In 2015 I started the job of a lifetime as a Presidential Innovation Fellow (PIF) during the Obama Administration. Three years later, by the end of my detail, I was hailed as the best candidate to lead a new GSA Center of Excellence on Transformation. But by then we were in the midst of a major shift in administrations, and uncertainty had taken hold across the government and the nation. This rocky transition and other factors—unsustainable personal sacrifices, and resistance from other innovators—ultimately led to my burnout.

When I began the fellowship, things looked very different. Huge technological shifts in government had just happened during the Obama Administration in organizations like PIF, 18F and USDS, as well as platforms such as, and the mindsets started to shift as well. My work would be to define and scale the impact of these changes.

Weeks before the election in Fall 2016, I started working to translate two years of research on innovation and transformation into action at the General Services Administration. As the Administration transitioned, the future of this defining and scaling project appeared to be in jeopardy. Still I knew that, as former US CTO Todd Park, has said, “government is a relay race.” By Spring 2017, I decided to continue the next leg of the race. I convened innovators across government, and more than 150 people showed up in that first meeting to co-create our future. I committed to convening this group every two weeks.

That was the beginning of The Better Government Movement (the Movement). In the end, nearly 5,000 people joined the Movement in under two years, with more than 2,000 people from 112 agencies attending more than 100 workshops to form a shared language and community.

But at the height of this transformative work, I faced a few major personal and institutional hurdles. I made a lot of personal sacrifices to help this work thrive, between learning how to code, juggling hundreds of volunteers, and getting into the weeds on every project. I knew my late nights weren’t sustainable, but seeing results pushed me to sprint harder.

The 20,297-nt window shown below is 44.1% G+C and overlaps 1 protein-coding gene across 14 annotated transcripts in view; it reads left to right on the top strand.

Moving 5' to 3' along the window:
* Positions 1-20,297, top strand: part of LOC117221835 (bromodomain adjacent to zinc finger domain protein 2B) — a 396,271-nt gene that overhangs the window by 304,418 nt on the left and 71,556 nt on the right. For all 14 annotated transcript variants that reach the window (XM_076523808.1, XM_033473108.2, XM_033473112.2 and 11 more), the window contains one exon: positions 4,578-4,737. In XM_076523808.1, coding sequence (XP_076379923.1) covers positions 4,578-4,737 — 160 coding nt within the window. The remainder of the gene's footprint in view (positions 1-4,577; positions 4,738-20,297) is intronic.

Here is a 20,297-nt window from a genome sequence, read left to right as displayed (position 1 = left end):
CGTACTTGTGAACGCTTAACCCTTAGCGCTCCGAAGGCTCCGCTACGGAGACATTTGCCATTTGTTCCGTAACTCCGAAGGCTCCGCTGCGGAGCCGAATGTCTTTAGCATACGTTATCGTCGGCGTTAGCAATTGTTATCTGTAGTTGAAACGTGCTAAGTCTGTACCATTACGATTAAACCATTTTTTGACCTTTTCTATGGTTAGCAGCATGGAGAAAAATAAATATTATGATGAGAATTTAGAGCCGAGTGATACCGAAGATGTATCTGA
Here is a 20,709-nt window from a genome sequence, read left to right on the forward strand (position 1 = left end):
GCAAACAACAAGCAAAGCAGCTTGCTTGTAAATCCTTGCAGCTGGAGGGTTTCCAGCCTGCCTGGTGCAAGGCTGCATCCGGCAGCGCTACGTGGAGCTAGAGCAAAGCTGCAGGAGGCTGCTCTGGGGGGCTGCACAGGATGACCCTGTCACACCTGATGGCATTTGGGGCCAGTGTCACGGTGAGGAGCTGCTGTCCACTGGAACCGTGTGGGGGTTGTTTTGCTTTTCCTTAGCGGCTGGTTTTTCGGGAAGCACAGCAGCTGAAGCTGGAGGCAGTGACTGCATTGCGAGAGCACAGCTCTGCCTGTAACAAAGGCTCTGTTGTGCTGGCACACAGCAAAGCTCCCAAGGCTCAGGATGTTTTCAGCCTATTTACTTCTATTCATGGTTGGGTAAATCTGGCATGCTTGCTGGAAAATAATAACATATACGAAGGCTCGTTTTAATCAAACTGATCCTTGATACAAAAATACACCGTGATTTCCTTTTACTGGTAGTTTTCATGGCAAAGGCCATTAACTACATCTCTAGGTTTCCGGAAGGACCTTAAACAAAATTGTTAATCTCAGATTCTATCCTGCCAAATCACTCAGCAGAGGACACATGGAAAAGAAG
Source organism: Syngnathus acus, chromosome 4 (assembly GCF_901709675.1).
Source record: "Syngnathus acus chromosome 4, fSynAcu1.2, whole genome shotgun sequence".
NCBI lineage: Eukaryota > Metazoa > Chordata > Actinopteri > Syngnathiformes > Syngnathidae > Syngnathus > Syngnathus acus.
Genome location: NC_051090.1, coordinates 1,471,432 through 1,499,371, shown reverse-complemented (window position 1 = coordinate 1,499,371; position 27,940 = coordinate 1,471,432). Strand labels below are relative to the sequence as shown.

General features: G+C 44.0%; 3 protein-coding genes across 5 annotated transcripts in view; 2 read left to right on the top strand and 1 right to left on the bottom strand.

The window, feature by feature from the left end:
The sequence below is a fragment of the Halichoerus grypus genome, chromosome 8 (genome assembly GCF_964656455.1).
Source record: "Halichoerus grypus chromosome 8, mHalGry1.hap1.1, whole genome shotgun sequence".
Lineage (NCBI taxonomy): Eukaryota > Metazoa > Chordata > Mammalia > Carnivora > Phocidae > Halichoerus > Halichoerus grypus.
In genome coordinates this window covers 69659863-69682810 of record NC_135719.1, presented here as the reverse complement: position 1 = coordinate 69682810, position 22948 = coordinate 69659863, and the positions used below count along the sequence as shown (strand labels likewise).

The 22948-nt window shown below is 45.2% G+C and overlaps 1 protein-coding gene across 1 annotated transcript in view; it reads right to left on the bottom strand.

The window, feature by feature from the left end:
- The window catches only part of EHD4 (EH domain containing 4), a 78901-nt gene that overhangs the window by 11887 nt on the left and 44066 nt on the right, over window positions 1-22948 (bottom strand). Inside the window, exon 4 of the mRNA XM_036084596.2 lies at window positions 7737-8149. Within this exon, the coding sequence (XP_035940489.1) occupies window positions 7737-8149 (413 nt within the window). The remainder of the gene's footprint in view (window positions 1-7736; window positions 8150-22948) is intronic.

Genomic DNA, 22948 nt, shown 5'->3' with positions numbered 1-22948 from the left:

At the same time, other key government innovators gave us a lot of pushback, and I was told that that they would resort to Machiavellian ways to preserve their legacy. On top of that, my biggest champions were not political appointees, and so they were not allowed to make decisions or have any power. The Administration needed at least a two-week approval window for each convening and talk, and there was no budget to expand the team.

Despite all the challenges, as the four years of my fellowship came to a close, it seemed like we were poised to take our hard work from the Movement and do it on a larger scale. With my new role leading GSA’s Center of Excellence on Transformation, I hoped the momentum would alleviate my burnout and give me a new challenge. Instead, my hopes were quickly dashed. White House leadership said I needed to align to the work they were doing without stating their vision. Two weeks later, the White House ordered the Administrator to reassign me back to the PIF program and dismantled

That week dealt a major blow to creating the better government that we’d envisioned—and to my ego. I learned that it was important to focus on self preservation and the ability to strike a delicate balance between being attached to an idea or project and being committed to it. Because after all, I needed to put the oxygen mask on myself before I can do it for everyone else and create the change that we wished to see.

I’ve been on sabbatical ever since my time as a fellow ended last December. Still I remain committed to the cause outside of government, grateful to have sprinted to my finish, ready for what the next generation of leaders will do with the baton.  

Note: This blog was featured in New America’s The Commons “Therapy” Issue on May 29, 2019. To view the original post, visit the online blog here. Led by the Public Interest Technology team at New America, The Commons is a place where we’re figuring out the best way to do innovative work right alongside you.